To meet this objective, we employed non-targeted traps (sentinel traps), baited with live waxworm larvae (Galleria mellonella) in each treatment plot. The traps consisted of a cardboard substrate baited with five lab-reared caterpillars affixed with hem-tape. The cardboard substrate was placed on the ground, and surrounded by a cylinder of 19-gauge hardware cloth to exclude larger animals. The traps were placed in close proximity to pitfall traps, and left in the field for 24 hours prior to pitfall trapping. After 24 hours, the cards were collected and the number of damaged and undamaged caterpillars counted to determine the proportion of predated waxworms. Trapping was repeated in the same manner in the 24 hours directly after pitfall trapping. The cards were brought to the laboratory, frozen, and then each caterpillar was visually inspected feeding damage by arthropod predators. The proportion of damaged caterpillars per plot provides information about the local biocontrol potential for that treatment.
Soil Survey Staff, N. U. (2014, June 9). Web Soil Survey. Retrieved from Centre County Soil Survey: http://websoilsurvey.nrcs.usda.gov/
Generally, we anticipated treatment differences in the abundance and diversity of different arthropod groups, primarily because of arthropod and crop physiology. Arthropods did respond to timing of the various practices in the system, as well as to aspects such as crop and cover crop identity as well. Prior to cover crop management, the predatory arthropods captured with the highest activity-densities varied between the corn, soybean and wheat treatments (Figure 1). The presence of these predators early in the season in the standing cover crops present prior to corn and soybean (hairy vetch and triticale prior to corn, and rye prior to soybean) are important for the potential for pest control purposes later in the same season for the cash crops, while in wheat, the presence of predators is more important from a legacy standpoint. That is, any predators that are present in wheat at the time captured may play an important role in stabilizing predator activity later in the crop rotation (in this system, the hairy vetch and triticale cover crop follows wheat, after which corn is planted). Many of the most abundant groups—spiders and harvestmen in corn, rove beetles in soybean and wheat—have been cited as important pest control agents in various agroecosystems (Lang et al. 1999; Pfannenstiel and Yeargan 2002; Maloney et al. 2003; Brunke et al. 2014).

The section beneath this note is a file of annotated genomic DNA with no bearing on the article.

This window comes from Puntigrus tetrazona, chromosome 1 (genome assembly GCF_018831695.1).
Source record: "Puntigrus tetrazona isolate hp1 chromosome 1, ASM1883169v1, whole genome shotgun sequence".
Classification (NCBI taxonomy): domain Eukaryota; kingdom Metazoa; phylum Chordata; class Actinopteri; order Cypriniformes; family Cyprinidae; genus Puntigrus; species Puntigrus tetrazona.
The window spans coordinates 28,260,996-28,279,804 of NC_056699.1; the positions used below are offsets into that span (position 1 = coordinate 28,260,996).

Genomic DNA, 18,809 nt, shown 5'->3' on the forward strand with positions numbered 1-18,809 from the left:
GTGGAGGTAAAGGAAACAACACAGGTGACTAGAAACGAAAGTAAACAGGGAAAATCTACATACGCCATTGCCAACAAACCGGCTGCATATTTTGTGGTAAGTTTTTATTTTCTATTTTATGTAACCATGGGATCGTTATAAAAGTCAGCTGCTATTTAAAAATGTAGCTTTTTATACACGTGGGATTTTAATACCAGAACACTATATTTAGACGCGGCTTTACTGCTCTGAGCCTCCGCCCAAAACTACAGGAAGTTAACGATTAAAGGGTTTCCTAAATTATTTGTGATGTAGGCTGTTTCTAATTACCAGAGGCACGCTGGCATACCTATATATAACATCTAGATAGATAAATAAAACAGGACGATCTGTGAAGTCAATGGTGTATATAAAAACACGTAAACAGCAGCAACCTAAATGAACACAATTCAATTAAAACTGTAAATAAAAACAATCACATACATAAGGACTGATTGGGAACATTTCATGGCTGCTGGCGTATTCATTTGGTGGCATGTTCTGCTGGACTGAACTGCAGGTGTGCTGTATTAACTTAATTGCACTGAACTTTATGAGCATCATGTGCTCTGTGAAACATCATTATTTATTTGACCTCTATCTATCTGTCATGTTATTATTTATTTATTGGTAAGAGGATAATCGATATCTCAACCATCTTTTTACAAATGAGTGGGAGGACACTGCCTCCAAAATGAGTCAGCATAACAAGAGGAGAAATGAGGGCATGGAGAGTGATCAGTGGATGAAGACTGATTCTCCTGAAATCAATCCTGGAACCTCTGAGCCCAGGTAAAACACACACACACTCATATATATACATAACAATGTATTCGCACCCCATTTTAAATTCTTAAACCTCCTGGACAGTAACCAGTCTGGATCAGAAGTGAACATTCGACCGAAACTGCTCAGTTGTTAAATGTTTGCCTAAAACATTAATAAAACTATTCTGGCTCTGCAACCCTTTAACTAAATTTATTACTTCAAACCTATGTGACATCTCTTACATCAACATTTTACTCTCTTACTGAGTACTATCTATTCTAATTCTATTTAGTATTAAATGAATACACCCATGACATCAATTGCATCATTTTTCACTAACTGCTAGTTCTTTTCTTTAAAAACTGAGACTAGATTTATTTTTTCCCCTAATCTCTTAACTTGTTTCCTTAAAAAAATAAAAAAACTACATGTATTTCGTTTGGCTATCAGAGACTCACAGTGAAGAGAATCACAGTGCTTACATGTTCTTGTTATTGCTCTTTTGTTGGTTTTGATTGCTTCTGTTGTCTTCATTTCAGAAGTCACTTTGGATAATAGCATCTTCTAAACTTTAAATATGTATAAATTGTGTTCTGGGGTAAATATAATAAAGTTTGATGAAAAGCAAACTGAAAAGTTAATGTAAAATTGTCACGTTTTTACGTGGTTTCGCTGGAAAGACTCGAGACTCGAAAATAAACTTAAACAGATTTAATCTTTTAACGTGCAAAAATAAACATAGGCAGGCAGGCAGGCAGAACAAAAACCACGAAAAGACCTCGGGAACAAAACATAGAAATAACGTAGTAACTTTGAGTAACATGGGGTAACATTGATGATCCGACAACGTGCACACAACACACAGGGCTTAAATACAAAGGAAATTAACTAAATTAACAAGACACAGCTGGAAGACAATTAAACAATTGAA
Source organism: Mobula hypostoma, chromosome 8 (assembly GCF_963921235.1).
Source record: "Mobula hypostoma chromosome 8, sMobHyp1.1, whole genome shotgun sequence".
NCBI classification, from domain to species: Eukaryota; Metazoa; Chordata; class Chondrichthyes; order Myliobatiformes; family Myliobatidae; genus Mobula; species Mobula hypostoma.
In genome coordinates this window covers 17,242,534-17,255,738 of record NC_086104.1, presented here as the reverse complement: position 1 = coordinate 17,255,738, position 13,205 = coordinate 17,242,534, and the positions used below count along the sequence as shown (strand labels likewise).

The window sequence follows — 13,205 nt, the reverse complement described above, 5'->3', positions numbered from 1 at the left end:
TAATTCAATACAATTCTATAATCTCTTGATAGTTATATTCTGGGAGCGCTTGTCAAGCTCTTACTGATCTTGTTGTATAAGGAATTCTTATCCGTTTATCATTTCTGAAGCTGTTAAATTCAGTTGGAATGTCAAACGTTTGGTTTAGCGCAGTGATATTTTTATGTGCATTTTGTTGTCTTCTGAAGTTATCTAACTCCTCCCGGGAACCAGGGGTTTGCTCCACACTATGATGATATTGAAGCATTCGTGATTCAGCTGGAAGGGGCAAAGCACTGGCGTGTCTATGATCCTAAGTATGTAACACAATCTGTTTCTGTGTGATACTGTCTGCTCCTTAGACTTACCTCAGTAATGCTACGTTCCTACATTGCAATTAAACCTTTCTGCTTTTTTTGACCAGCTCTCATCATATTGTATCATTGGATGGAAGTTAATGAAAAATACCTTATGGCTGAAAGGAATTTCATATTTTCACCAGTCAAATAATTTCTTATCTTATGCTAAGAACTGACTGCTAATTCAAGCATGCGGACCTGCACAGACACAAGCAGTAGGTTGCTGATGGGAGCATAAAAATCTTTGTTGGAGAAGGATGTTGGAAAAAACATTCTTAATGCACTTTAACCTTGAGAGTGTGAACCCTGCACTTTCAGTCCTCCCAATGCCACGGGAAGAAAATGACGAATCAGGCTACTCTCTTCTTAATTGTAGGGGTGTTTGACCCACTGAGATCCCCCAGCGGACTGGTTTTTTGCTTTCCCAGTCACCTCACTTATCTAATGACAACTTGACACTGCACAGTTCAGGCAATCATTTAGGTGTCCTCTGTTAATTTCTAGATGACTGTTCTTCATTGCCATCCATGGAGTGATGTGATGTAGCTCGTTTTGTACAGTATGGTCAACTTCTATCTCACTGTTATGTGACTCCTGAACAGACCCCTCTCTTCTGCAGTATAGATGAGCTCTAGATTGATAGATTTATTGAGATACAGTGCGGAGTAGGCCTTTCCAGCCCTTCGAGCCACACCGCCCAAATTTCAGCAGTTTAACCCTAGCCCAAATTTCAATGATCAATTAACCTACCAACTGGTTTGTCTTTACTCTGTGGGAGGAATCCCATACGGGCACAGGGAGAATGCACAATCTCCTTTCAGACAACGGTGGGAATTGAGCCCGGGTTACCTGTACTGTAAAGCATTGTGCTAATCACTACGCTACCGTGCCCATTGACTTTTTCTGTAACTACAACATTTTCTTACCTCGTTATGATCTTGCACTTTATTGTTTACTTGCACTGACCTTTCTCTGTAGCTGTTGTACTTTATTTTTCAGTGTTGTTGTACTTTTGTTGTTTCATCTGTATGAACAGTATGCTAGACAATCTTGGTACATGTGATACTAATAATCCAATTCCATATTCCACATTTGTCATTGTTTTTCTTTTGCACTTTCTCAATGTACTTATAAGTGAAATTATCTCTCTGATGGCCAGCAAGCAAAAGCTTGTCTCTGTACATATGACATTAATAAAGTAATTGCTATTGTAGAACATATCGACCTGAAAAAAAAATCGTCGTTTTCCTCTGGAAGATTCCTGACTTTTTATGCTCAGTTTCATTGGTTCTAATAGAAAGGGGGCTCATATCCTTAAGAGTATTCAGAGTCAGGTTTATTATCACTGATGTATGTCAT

The total activity-density of predatory and herbivorous arthropods varied by date, as anticipated (Figure 2). The activity-density of the total predator assemblage was consistently higher than that of the herbivores for all crops and sampling dates, however, it appears that there is a peak in predator activity around Julian Day 154 (corresponding with a calendar date of June 3, 2013). Generally, predator activity-density trends towards an increase in the soybean treatments with date, while activity peaks in corn treatments and then remains relatively stable for the dates presented. In all treatments, composition of the community varies with time (data not shown), as expected based on the different physiological requirements of arthropods. However, the variation in community composition, and consistently high numbers of generalist predators in this system, could indicate that predators are reliably present to contribute to biocontrol.
A similar peak as that in predator activity-density is present in the feeding behavior of these predators, as indicated by the proportion of sentinel waxworms predated in the field (Figure 3). Predation in the corn treatments (the standing hairy vetch and triticale cover crop early in the season) was fairly high, with between 30 and 100% of waxworms exhibiting feeding damage in the standing cover crop. These values remain high after corn has been planted, suggesting that pest control agents may be present amongst the ground-dwelling predator assemblage.
We are still in the early-stages of processing data for this project, therefore all results presented herein are preliminary. While we were previously aware that generalist arthropod predators were present in the field at some level, the data collected for this project provides us with new information regarding the potential for these predators to serve as pest control agents. As we continue to analyze data, we can finalize the results regarding the impact of the predators at this field site, as well as relate this information to plant damage and yield. Likewise, it is rare for information to be gathered on the feeding behavior of the predator community, and we may be able to draw some inferences from our data regarding the habitat features (e.g. density of cover crop mat) that may be driving predatory arthropod activity.
Brunke, A. J., Bahlai, C. A., Klimaszewski, J., & Hallet, R. H. 2014. Rove beetles (Coleoptera: Staphylinidae) in Ontario, Canada soybean agroecosystems: Assemblage diversity, composition, seasonality, and habitat use. Biodiversity & Evolution 146: 652-670.